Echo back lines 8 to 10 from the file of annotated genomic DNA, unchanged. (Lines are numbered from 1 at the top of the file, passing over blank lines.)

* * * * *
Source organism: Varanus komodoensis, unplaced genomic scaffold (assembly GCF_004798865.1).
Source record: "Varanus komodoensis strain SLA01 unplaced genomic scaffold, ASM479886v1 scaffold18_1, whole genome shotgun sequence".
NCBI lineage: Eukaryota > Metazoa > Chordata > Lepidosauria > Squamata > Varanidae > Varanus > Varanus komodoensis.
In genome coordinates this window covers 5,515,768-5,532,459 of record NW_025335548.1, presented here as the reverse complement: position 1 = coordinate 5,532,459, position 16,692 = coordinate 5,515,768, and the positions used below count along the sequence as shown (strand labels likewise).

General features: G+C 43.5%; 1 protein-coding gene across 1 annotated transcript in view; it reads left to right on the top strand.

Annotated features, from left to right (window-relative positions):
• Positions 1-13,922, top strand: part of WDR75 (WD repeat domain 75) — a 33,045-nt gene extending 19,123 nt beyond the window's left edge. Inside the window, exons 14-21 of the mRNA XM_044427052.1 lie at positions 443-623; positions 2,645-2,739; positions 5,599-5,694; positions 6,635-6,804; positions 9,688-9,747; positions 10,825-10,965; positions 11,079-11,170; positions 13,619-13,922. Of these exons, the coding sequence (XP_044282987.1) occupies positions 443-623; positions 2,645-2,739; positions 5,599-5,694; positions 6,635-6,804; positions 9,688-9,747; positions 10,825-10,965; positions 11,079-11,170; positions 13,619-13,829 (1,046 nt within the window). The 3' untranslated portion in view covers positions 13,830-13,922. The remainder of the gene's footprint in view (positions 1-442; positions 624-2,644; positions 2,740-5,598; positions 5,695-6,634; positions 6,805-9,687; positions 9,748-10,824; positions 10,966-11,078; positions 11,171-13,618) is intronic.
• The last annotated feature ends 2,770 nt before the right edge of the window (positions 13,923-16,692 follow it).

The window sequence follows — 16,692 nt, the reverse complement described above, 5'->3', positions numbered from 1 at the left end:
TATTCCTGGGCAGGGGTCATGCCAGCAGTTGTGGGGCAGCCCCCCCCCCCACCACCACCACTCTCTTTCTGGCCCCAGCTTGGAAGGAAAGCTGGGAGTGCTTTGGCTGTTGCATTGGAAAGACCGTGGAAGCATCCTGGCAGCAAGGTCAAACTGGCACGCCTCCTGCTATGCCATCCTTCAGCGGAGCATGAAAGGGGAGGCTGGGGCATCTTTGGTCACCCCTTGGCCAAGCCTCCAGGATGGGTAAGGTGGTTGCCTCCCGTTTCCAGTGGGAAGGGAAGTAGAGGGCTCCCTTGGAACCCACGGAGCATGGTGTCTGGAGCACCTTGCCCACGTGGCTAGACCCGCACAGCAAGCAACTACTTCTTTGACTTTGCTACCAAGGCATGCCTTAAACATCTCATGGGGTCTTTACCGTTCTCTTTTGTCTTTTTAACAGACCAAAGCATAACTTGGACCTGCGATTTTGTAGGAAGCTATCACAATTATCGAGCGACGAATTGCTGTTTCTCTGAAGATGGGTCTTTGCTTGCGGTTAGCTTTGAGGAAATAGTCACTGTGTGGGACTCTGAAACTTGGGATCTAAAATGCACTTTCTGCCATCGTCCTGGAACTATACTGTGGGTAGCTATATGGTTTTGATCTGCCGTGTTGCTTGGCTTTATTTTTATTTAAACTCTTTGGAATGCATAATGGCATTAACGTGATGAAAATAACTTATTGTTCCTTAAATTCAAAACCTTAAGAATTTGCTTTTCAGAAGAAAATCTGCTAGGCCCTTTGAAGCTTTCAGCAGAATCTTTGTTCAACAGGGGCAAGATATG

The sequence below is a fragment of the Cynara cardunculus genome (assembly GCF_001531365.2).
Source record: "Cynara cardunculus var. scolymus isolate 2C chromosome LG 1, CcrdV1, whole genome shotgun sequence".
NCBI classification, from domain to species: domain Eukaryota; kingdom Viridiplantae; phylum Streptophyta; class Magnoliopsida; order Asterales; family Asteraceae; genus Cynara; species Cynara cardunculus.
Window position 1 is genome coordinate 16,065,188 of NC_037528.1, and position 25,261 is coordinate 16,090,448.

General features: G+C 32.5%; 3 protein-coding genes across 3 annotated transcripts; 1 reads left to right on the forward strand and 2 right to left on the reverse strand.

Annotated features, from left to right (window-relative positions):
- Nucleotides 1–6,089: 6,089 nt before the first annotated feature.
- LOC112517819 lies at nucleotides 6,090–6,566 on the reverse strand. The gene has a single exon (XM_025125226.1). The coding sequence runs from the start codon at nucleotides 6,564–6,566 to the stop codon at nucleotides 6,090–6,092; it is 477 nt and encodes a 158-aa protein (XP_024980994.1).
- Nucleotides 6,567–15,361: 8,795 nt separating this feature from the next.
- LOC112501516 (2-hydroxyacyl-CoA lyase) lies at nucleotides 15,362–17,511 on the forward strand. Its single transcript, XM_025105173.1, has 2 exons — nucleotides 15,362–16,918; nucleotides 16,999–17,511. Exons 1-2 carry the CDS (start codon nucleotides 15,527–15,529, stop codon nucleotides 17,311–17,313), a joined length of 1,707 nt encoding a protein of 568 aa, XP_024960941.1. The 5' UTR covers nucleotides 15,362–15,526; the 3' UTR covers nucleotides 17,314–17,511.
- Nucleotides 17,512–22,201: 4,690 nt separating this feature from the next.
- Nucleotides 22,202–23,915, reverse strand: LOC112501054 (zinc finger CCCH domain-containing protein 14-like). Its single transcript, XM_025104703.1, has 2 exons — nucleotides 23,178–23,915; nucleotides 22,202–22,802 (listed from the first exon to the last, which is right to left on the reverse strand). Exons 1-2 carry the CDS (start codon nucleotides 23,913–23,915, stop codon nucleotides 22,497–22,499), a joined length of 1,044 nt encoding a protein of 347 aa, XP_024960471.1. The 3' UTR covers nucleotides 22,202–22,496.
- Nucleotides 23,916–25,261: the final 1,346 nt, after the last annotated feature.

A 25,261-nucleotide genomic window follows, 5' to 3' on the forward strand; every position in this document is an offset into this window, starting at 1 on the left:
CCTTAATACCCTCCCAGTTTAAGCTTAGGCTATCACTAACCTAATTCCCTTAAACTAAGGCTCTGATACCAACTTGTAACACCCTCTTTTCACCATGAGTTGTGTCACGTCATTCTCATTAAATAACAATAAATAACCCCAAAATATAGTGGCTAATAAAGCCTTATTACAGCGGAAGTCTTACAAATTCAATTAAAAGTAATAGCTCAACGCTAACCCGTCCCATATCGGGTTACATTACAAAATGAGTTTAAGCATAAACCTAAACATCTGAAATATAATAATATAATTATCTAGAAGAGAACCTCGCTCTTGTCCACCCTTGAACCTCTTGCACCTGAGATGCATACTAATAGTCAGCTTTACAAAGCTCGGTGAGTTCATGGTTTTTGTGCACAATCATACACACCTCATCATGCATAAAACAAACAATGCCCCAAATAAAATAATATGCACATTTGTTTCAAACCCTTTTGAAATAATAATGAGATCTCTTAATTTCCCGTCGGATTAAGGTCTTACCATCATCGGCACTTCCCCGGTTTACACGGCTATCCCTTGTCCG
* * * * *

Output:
• The last annotated feature ends 2,770 nt before the right edge of the window (positions 13,923-16,692 follow it).

The window sequence follows — 16,692 nt, the reverse complement described above, 5'->3', positions numbered from 1 at the left end:
TATTCCTGGGCAGGGGTCATGCCAGCAGTTGTGGGGCAGCCCCCCCCCCCACCACCACCACTCTCTTTCTGGCCCCAGCTTGGAAGGAAAGCTGGGAGTGCTTTGGCTGTTGCATTGGAAAGACCGTGGAAGCATCCTGGCAGCAAGGTCAAACTGGCACGCCTCCTGCTATGCCATCCTTCAGCGGAGCATGAAAGGGGAGGCTGGGGCATCTTTGGTCACCCCTTGGCCAAGCCTCCAGGATGGGTAAGGTGGTTGCCTCCCGTTTCCAGTGGGAAGGGAAGTAGAGGGCTCCCTTGGAACCCACGGAGCATGGTGTCTGGAGCACCTTGCCCACGTGGCTAGACCCGCACAGCAAGCAACTACTTCTTTGACTTTGCTACCAAGGCATGCCTTAAACATCTCATGGGGTCTTTACCGTTCTCTTTTGTCTTTTTAACAGACCAAAGCATAACTTGGACCTGCGATTTTGTAGGAAGCTATCACAATTATCGAGCGACGAATTGCTGTTTCTCTGAAGATGGGTCTTTGCTTGCGGTTAGCTTTGAGGAAATAGTCACTGTGTGGGACTCTGAAACTTGGGATCTAAAATGCACTTTCTGCCATCGTCCTGGAACTATACTGTGGGTAGCTATATGGTTTTGATCTGCCGTGTTGCTTGGCTTTATTTTTATTTAAACTCTTTGGAATGCATAATGGCATTAACGTGATGAAAATAACTTATTGTTCCTTAAATTCAAAACCTTAAGAATTTGCTTTTCAGAAGAAAATCTGCTAGGCCCTTTGAAGCTTTCAGCAGAATCTTTGTTCAACAGGGGCAAGATATG